Researchers at Duke University Medical Center have devised an advanced technique that uses mass spectrometry to identify specific proteins that are over-expressed in cancer cells, blood, urine, or any substance that contains proteins.
Using this new technique, they have already identified two proteins – MIF and CyP-A -- whose levels are elevated in lung cancer cells but not in normal cells, said Edward Patz, M.D., professor of radiology and pharmacology and cancer biology at Duke.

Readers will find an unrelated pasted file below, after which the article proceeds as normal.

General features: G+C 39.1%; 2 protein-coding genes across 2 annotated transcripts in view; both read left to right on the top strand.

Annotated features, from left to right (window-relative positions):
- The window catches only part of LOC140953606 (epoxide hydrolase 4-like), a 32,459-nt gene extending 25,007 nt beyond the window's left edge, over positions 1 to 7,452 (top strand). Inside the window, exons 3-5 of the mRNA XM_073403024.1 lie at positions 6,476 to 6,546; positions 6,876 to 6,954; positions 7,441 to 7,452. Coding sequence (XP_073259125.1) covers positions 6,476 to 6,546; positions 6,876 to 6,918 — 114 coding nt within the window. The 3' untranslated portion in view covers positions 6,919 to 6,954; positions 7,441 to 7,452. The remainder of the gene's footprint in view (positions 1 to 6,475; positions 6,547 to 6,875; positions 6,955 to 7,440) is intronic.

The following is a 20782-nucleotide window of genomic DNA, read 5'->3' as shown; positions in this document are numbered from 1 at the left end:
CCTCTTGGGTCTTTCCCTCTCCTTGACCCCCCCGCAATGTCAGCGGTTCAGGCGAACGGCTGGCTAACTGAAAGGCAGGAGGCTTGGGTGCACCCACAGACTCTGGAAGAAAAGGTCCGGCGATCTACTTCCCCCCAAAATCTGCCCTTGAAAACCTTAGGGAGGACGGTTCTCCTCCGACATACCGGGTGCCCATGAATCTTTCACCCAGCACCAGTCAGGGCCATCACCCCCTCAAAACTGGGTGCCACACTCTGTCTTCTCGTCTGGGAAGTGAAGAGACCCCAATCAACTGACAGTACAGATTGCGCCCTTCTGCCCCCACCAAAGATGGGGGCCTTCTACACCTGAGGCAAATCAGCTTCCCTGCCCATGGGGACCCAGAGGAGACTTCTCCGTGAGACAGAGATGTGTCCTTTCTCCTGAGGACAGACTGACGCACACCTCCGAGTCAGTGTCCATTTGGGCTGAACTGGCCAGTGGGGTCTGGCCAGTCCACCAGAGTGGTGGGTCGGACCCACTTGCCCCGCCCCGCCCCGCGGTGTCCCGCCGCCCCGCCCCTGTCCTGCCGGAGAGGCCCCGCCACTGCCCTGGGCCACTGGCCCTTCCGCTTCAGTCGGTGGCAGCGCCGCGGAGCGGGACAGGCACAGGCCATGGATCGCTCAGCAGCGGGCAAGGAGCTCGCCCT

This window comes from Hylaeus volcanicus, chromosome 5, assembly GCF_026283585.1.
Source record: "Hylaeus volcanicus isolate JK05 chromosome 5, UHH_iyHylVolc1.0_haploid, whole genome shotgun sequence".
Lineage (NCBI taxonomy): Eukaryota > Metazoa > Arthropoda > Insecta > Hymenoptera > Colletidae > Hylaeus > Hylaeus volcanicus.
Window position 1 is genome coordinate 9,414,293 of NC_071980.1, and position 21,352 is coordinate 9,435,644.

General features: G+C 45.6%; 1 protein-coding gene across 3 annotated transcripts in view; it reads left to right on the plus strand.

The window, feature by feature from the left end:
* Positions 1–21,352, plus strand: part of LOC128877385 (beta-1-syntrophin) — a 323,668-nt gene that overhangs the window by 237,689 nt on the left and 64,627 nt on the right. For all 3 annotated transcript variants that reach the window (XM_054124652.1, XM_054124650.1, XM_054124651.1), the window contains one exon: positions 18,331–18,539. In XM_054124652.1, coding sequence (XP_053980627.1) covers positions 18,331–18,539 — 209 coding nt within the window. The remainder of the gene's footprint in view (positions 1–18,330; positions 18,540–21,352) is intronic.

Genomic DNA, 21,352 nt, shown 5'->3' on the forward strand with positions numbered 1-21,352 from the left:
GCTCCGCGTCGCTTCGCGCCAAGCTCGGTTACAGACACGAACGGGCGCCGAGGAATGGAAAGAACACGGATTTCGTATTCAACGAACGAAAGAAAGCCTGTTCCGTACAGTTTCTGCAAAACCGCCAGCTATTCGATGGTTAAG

Their discovery is one of the first steps toward elucidating potential new drug targets aimed at blocking the effects of these proteins. Scientists could also develop a simple blood test using MIF and CyP-A as molecular markers to diagnose lung cancer without the need for invasive biopsies.
Becky Levine | Duke University
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Researchers from the Institute for Quantum Computing (IQC) at the University of Waterloo led the development of a new extensible wiring technique capable of controlling superconducting quantum bits, representing a significant step towards to the realization of a scalable quantum computer.
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